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Investing in new machinery can be a step on the path to growth and profitability. However, unless your approach is thoroughly planned and fully costed, there’s the very real risk of new machinery projects failing.
This guide highlights the issues you need to consider before committing to significant expenditure. It details the steps you should take for your investment decisions to deliver your goals. You will also find links to PPMA’s Machinery Finder to help you find suppliers of a multitude of different types of packaging machinery.
All equipment has a finite life. In the case of packaging machinery, life expectancy is generally in the region of 10 to 15 years. Business owners, managers and operators will be very well aware if an ageing piece of equipment has slowed down, or needs increasing maintenance, or if it is creating damaged or imperfect packs.
If the bill for remedial work is too high, or if repair work is not going to make the machinery properly usable, it is time to replace it.
You may also need to add equipment to increase capacity to fulfil the demand from your clients or to prepare you for expansion into new markets. You may be bringing the packaging function in-house from external packers. Or you may be making your entry into the packaging world in a brand-new venture.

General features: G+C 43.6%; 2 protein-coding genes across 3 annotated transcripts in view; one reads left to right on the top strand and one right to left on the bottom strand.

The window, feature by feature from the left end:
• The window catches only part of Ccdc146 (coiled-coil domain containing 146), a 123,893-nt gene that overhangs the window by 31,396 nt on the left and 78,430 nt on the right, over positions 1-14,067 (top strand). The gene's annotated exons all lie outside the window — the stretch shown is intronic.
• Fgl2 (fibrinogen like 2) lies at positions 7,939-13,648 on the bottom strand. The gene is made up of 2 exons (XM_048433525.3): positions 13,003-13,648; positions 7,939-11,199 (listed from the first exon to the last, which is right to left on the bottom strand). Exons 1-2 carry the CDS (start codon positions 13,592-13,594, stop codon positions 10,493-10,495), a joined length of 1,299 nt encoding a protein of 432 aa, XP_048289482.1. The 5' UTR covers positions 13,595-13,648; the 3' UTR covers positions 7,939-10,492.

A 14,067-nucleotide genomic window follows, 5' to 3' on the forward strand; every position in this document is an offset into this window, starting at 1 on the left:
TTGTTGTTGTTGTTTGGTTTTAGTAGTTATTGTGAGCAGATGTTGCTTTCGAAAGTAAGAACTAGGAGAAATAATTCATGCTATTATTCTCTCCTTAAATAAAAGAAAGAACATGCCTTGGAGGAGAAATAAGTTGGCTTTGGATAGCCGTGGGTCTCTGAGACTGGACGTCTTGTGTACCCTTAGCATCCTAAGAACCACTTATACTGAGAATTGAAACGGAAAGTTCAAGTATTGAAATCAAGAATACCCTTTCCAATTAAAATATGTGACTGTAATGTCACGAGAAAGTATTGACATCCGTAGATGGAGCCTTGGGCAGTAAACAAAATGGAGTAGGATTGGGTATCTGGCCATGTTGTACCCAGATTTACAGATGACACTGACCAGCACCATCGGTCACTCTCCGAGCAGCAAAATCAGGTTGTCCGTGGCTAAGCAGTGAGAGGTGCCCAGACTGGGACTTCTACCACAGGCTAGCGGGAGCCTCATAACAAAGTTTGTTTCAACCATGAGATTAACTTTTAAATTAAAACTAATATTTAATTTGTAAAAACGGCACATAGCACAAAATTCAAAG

Whatever the background for buying new packaging equipment, the issues and activities you need to be absolutely clear about are:
From the inception of a project involving a significant new capital investment, businesses need to commit to a thorough process involving key decision makers. It’s been said many times that the major cause of delays in projects is the time taken by the companies buying new equipment to reach internal agreements and make decisions.
Therefore, a thorough, organised approach from the outset will help avoid delays which can hold projects back and impact costs.
Well-run organisations will normally have a procedure for making a business case for any significant investment in new equipment. Many templates exist in the public domain including a thorough, downloadable business case template from gov.uk.
An outline structure for a business case is:
However formal or informal the actual presentation of the business case, time spent preparing it and considering the issues will increase the likelihood of a successful outcome for all.
The financial figures within a business case will give a firm idea of the expenditure needed for new machinery. The job of budgeting is to pin down where the money comes from, and how the spending fits in with the overall financial position of the business.
Some businesses will have an annual allocation for new equipment which could be used to cover costs. Others will operate on a case-by-case basis for investment. Whatever the approach to business finances, the project should not be a standalone consideration.
It may be that the money spent on one project means delaying another project. Competition for financial resources is part of business life, and the key factor in deciding what to spend on is likely to rest with the business cases put together for different investments.